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Summer’s favorite work perk is returning as the economy slowly warms up
With Memorial Day here, it’s that time again to enjoy the weather and, if your employer allows it, plot how to extend the weekend.
The season of “summer hours” has arrived. It’s a specialized perk, most often found in larger companies or those in the service industry, that usually means working a short day Friday, or taking the whole day off, while making up the time the rest of the week.
Executives familiar with workplace benefits said summer hours have been around for years but may have fallen out of corporate favor during the recession. There’s some evidence that with the recovery, grindingly slow as it is, the practice is making a comeback.
Companies see it as a low-cost benefit that helps people maintain a work-life balance, said Carol Sladek, a partner at the Lincolnshire-based consulting firm Aon Hewitt. The perk often applies to Fridays from Memorial Day to Labor Day, although rules vary.
“There’s also a beginning and an end to this particular benefit, so it seems safe from an employer’s perspective,” she said.
Aon Hewitt surveys more than 1,000 employers annually concerning benefits. Sladek said that this year, 16 percent of the employers reported offering some form of summer hours, versus 14 percent in 2012 and 12 percent in 2011.
She said the practice has strongholds in the banking and insurance fields. Ad agencies have adopted it. Limited Friday hours also are popular with nonprofits, which sometimes use benefits as a lure if they can’t match private-sector salaries.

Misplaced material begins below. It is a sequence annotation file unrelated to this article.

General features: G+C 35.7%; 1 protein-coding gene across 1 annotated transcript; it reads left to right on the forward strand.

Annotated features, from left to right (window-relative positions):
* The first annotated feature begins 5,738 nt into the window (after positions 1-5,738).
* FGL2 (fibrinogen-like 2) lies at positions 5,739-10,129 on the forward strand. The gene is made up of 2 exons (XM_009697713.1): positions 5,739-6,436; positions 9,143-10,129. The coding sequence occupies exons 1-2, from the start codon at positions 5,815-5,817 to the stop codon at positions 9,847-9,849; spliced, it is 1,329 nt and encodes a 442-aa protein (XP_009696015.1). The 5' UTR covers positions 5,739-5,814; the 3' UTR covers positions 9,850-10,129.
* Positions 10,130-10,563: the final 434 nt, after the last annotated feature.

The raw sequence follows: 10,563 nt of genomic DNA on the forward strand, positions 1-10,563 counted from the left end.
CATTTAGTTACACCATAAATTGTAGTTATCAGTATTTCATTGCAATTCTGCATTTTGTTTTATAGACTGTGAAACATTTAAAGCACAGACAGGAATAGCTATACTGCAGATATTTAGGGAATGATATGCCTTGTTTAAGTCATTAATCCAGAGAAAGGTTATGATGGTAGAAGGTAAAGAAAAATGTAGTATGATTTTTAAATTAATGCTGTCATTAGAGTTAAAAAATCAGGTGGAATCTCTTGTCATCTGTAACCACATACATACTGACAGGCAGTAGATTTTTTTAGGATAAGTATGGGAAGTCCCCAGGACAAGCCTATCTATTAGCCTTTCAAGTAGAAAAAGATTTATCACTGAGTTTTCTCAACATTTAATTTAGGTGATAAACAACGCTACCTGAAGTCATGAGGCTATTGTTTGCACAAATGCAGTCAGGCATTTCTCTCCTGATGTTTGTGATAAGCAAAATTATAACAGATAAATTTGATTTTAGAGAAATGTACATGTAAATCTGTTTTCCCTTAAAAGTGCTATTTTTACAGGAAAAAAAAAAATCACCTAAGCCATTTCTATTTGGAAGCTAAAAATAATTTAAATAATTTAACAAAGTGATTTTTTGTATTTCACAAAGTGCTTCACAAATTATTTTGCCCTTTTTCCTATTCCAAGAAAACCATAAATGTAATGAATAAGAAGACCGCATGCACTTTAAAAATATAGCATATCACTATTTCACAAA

But companies have to make their own decisions about productivity or any effect on customer service. Closed offices and unanswered phones mean more in some industries than in others.
Schaumburg-based Zurich American Insurance Co. used to be a holdout against summer hours, but spokeswoman Jennifer Nowacki said it’s trying them this year for July and August and believes it can maintain service for brokers and customers. The commercial insurer had summer hours years ago but dropped them after complaints.
Insurer Kemper said early getaways on Fridays are not an option. “We maintain normal business hours year-round in our corporate office here in Chicago,” said Lisa King, Kemper’s vice president of human resources.
“Our company is in business to take care of our policyholders’ needs, so we are aligned with our colleagues across the country who serve these customers.”
The Management Association, a Downers Grove-based clearinghouse for information on workplace issues, consistently has found in its biennial surveys that from 8 to 10 percent of its members offer summer hours, said Chief Operating Officer Kevin Menzer. Its membership of about 1,000 companies and organizations is weighted toward smaller operations, and about half are manufacturers.
“A lot of companies curtailed that after 2008” when the recession hit, he said.
Summer hours in some cases have been overtaken by more general policies of year-round “flex time” for workers. That’s the preferred approach for Abbott Laboratories, where operations can continue without any slowdowns even as managers are given latitude in letting employees rearrange schedules, said spokesman Matt Bedella.
Sladek said industries that shun summer hours include those where the staffing requirements are rigid and the hours can be long. Workers in factories, stores and hospitals seldom have the perk, she said. Another example is any company that works on billable hours, such as a law firm.
She also said summer hours are more common in the upper Midwest or the Northeast, where people may want to get outside while they can.
And there’s yet another variation: the company that says you can take the long weekend, provided you get your work done.
It’s standard fare for tech companies, such as Chicago-based payments processor Braintree, where an “open vacation policy” applies. Friday afternoon? All day Tuesday? It translates into take the time off, if the work load allows.
Photo by Al Podgorski